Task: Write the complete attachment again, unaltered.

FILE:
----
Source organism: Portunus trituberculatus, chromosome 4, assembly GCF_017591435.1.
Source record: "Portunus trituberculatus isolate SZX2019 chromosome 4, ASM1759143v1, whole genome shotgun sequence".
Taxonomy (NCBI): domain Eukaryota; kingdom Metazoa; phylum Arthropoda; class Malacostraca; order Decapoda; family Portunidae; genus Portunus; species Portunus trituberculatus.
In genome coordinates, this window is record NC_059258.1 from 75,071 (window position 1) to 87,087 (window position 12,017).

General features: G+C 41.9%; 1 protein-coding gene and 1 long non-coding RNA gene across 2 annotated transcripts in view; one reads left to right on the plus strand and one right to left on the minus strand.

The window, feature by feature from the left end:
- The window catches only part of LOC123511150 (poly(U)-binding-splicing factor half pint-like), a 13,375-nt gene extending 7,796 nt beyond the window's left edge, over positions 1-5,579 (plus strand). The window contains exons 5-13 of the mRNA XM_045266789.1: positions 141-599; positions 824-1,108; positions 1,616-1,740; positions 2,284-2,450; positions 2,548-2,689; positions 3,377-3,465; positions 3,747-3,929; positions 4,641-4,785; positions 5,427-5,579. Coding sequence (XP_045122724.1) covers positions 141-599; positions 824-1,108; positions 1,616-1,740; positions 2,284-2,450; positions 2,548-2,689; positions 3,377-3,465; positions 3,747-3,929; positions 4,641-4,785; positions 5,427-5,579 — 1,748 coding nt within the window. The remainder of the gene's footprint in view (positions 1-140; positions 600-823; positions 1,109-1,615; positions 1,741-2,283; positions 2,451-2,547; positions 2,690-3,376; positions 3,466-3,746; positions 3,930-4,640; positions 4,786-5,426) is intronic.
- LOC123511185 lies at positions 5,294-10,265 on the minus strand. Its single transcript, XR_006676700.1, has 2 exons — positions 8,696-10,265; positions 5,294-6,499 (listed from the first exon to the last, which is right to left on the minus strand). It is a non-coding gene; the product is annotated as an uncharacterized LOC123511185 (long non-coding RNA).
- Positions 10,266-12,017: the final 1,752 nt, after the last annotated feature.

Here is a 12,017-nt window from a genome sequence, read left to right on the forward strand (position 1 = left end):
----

Source organism: Portunus trituberculatus, chromosome 4, assembly GCF_017591435.1.
Source record: "Portunus trituberculatus isolate SZX2019 chromosome 4, ASM1759143v1, whole genome shotgun sequence".
Taxonomy (NCBI): domain Eukaryota; kingdom Metazoa; phylum Arthropoda; class Malacostraca; order Decapoda; family Portunidae; genus Portunus; species Portunus trituberculatus.
In genome coordinates, this window is record NC_059258.1 from 75,071 (window position 1) to 87,087 (window position 12,017).

General features: G+C 41.9%; 1 protein-coding gene and 1 long non-coding RNA gene across 2 annotated transcripts in view; one reads left to right on the plus strand and one right to left on the minus strand.

The window, feature by feature from the left end:
- The window catches only part of LOC123511150 (poly(U)-binding-splicing factor half pint-like), a 13,375-nt gene extending 7,796 nt beyond the window's left edge, over positions 1-5,579 (plus strand). The window contains exons 5-13 of the mRNA XM_045266789.1: positions 141-599; positions 824-1,108; positions 1,616-1,740; positions 2,284-2,450; positions 2,548-2,689; positions 3,377-3,465; positions 3,747-3,929; positions 4,641-4,785; positions 5,427-5,579. Coding sequence (XP_045122724.1) covers positions 141-599; positions 824-1,108; positions 1,616-1,740; positions 2,284-2,450; positions 2,548-2,689; positions 3,377-3,465; positions 3,747-3,929; positions 4,641-4,785; positions 5,427-5,579 — 1,748 coding nt within the window. The remainder of the gene's footprint in view (positions 1-140; positions 600-823; positions 1,109-1,615; positions 1,741-2,283; positions 2,451-2,547; positions 2,690-3,376; positions 3,466-3,746; positions 3,930-4,640; positions 4,786-5,426) is intronic.
- LOC123511185 lies at positions 5,294-10,265 on the minus strand. Its single transcript, XR_006676700.1, has 2 exons — positions 8,696-10,265; positions 5,294-6,499 (listed from the first exon to the last, which is right to left on the minus strand). It is a non-coding gene; the product is annotated as an uncharacterized LOC123511185 (long non-coding RNA).
- Positions 10,266-12,017: the final 1,752 nt, after the last annotated feature.

Here is a 12,017-nt window from a genome sequence, read left to right on the forward strand (position 1 = left end):